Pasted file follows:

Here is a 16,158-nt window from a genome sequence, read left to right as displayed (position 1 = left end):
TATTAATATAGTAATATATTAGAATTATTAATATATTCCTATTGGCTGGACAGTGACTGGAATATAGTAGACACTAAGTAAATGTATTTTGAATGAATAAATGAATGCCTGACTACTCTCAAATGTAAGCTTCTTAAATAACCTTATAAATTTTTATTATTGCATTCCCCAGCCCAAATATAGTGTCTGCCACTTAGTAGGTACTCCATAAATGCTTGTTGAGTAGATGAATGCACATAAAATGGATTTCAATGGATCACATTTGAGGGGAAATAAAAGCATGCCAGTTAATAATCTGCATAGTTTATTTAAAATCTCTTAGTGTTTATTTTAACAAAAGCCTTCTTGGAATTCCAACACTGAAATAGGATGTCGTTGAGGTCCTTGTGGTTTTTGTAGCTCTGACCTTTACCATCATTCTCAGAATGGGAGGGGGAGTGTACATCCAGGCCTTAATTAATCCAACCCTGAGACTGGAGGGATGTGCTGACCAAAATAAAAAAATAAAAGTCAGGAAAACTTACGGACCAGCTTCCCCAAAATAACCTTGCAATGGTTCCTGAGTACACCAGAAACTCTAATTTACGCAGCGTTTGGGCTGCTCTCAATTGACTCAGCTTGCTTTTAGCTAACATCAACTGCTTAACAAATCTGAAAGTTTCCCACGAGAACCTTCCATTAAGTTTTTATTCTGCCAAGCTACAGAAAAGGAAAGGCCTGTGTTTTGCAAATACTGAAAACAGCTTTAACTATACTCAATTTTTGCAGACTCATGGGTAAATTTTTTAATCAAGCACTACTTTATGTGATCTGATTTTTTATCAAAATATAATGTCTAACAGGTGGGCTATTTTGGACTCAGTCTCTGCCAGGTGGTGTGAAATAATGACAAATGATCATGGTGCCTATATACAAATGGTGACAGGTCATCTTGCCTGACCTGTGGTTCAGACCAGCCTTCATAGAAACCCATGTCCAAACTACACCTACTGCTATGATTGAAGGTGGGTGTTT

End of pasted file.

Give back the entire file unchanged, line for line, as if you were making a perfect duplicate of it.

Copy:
Here is a 16,158-nt window from a genome sequence, read left to right as displayed (position 1 = left end):
TATTAATATAGTAATATATTAGAATTATTAATATATTCCTATTGGCTGGACAGTGACTGGAATATAGTAGACACTAAGTAAATGTATTTTGAATGAATAAATGAATGCCTGACTACTCTCAAATGTAAGCTTCTTAAATAACCTTATAAATTTTTATTATTGCATTCCCCAGCCCAAATATAGTGTCTGCCACTTAGTAGGTACTCCATAAATGCTTGTTGAGTAGATGAATGCACATAAAATGGATTTCAATGGATCACATTTGAGGGGAAATAAAAGCATGCCAGTTAATAATCTGCATAGTTTATTTAAAATCTCTTAGTGTTTATTTTAACAAAAGCCTTCTTGGAATTCCAACACTGAAATAGGATGTCGTTGAGGTCCTTGTGGTTTTTGTAGCTCTGACCTTTACCATCATTCTCAGAATGGGAGGGGGAGTGTACATCCAGGCCTTAATTAATCCAACCCTGAGACTGGAGGGATGTGCTGACCAAAATAAAAAAATAAAAGTCAGGAAAACTTACGGACCAGCTTCCCCAAAATAACCTTGCAATGGTTCCTGAGTACACCAGAAACTCTAATTTACGCAGCGTTTGGGCTGCTCTCAATTGACTCAGCTTGCTTTTAGCTAACATCAACTGCTTAACAAATCTGAAAGTTTCCCACGAGAACCTTCCATTAAGTTTTTATTCTGCCAAGCTACAGAAAAGGAAAGGCCTGTGTTTTGCAAATACTGAAAACAGCTTTAACTATACTCAATTTTTGCAGACTCATGGGTAAATTTTTTAATCAAGCACTACTTTATGTGATCTGATTTTTTATCAAAATATAATGTCTAACAGGTGGGCTATTTTGGACTCAGTCTCTGCCAGGTGGTGTGAAATAATGACAAATGATCATGGTGCCTATATACAAATGGTGACAGGTCATCTTGCCTGACCTGTGGTTCAGACCAGCCTTCATAGAAACCCATGTCCAAACTACACCTACTGCTATGATTGAAGGTGGGTGTTT